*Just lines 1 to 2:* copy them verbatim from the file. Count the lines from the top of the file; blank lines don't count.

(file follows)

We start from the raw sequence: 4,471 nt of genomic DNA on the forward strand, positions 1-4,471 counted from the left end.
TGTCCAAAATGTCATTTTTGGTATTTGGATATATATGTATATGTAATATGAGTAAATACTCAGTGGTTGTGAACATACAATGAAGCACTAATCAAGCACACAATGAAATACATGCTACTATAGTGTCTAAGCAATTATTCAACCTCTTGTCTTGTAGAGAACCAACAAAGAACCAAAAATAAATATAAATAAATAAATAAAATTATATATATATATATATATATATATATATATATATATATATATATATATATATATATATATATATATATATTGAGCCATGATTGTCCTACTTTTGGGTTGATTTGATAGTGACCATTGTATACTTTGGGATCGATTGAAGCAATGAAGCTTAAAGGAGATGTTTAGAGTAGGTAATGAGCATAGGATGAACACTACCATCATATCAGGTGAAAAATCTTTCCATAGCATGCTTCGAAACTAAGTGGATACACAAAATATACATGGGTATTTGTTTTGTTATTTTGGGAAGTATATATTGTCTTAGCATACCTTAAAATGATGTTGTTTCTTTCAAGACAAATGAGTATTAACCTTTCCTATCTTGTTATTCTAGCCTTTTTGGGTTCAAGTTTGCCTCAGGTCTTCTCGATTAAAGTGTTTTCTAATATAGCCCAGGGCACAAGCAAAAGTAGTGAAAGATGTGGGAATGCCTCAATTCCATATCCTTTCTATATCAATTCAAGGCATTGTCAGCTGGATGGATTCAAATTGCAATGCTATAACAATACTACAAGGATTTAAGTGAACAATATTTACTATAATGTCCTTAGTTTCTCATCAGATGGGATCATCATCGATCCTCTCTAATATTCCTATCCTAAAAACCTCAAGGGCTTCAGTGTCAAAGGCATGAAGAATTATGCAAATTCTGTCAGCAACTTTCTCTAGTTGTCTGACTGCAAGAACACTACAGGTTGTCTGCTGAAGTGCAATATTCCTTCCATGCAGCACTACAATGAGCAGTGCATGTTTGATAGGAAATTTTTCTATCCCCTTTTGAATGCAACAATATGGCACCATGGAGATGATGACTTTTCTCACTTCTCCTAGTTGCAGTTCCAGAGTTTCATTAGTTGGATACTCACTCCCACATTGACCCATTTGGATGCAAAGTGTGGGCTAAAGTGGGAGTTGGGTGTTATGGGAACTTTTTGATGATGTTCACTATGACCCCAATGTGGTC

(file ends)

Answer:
We start from the raw sequence: 4,471 nt of genomic DNA on the forward strand, positions 1-4,471 counted from the left end.
TGTCCAAAATGTCATTTTTGGTATTTGGATATATATGTATATGTAATATGAGTAAATACTCAGTGGTTGTGAACATACAATGAAGCACTAATCAAGCACACAATGAAATACATGCTACTATAGTGTCTAAGCAATTATTCAACCTCTTGTCTTGTAGAGAACCAACAAAGAACCAAAAATAAATATAAATAAATAAATAAAATTATATATATATATATATATATATATATATATATATATATATATATATATATATATATATATATATATATATTGAGCCATGATTGTCCTACTTTTGGGTTGATTTGATAGTGACCATTGTATACTTTGGGATCGATTGAAGCAATGAAGCTTAAAGGAGATGTTTAGAGTAGGTAATGAGCATAGGATGAACACTACCATCATATCAGGTGAAAAATCTTTCCATAGCATGCTTCGAAACTAAGTGGATACACAAAATATACATGGGTATTTGTTTTGTTATTTTGGGAAGTATATATTGTCTTAGCATACCTTAAAATGATGTTGTTTCTTTCAAGACAAATGAGTATTAACCTTTCCTATCTTGTTATTCTAGCCTTTTTGGGTTCAAGTTTGCCTCAGGTCTTCTCGATTAAAGTGTTTTCTAATATAGCCCAGGGCACAAGCAAAAGTAGTGAAAGATGTGGGAATGCCTCAATTCCATATCCTTTCTATATCAATTCAAGGCATTGTCAGCTGGATGGATTCAAATTGCAATGCTATAACAATACTACAAGGATTTAAGTGAACAATATTTACTATAATGTCCTTAGTTTCTCATCAGATGGGATCATCATCGATCCTCTCTAATATTCCTATCCTAAAAACCTCAAGGGCTTCAGTGTCAAAGGCATGAAGAATTATGCAAATTCTGTCAGCAACTTTCTCTAGTTGTCTGACTGCAAGAACACTACAGGTTGTCTGCTGAAGTGCAATATTCCTTCCATGCAGCACTACAATGAGCAGTGCATGTTTGATAGGAAATTTTTCTATCCCCTTTTGAATGCAACAATATGGCACCATGGAGATGATGACTTTTCTCACTTCTCCTAGTTGCAGTTCCAGAGTTTCATTAGTTGGATACTCACTCCCACATTGACCCATTTGGATGCAAAGTGTGGGCTAAAGTGGGAGTTGGGTGTTATGGGAACTTTTTGATGATGTTCACTATGACCCCAATGTGGTC